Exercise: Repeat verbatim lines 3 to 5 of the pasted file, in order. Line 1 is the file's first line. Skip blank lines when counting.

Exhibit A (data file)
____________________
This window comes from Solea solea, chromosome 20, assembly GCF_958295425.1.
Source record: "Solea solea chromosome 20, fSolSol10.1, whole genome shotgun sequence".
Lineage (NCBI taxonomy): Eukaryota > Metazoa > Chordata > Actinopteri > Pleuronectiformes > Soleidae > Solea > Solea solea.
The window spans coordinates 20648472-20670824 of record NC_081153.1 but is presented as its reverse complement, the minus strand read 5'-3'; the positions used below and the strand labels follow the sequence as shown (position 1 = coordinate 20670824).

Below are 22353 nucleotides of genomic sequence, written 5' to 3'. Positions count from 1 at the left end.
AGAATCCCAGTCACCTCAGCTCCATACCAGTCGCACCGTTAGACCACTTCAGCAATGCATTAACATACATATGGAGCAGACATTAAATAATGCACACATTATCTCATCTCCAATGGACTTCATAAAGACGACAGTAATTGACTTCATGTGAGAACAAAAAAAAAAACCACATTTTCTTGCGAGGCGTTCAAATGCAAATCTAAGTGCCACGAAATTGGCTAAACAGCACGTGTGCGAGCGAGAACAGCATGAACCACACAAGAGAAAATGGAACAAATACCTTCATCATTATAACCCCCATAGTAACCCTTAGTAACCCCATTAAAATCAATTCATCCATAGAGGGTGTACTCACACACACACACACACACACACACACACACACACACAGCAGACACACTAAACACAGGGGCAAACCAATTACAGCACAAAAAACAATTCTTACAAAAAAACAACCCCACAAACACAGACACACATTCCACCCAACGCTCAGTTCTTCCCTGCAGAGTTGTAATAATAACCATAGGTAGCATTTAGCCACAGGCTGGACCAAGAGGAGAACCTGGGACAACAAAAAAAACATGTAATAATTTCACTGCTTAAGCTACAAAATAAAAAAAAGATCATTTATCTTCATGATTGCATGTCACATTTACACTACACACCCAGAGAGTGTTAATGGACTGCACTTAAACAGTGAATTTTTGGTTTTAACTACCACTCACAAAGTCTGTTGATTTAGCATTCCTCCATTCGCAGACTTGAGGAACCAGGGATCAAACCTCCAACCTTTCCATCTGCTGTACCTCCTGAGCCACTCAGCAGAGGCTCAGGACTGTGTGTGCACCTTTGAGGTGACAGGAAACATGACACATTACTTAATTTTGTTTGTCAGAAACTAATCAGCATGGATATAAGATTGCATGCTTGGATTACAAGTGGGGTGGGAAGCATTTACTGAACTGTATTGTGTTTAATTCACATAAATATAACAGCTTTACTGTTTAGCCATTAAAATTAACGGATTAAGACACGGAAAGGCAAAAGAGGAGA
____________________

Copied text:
Lineage (NCBI taxonomy): Eukaryota > Metazoa > Chordata > Actinopteri > Pleuronectiformes > Soleidae > Solea > Solea solea.
The window spans coordinates 20648472-20670824 of record NC_081153.1 but is presented as its reverse complement, the minus strand read 5'-3'; the positions used below and the strand labels follow the sequence as shown (position 1 = coordinate 20670824).

Below are 22353 nucleotides of genomic sequence, written 5' to 3'. Positions count from 1 at the left end.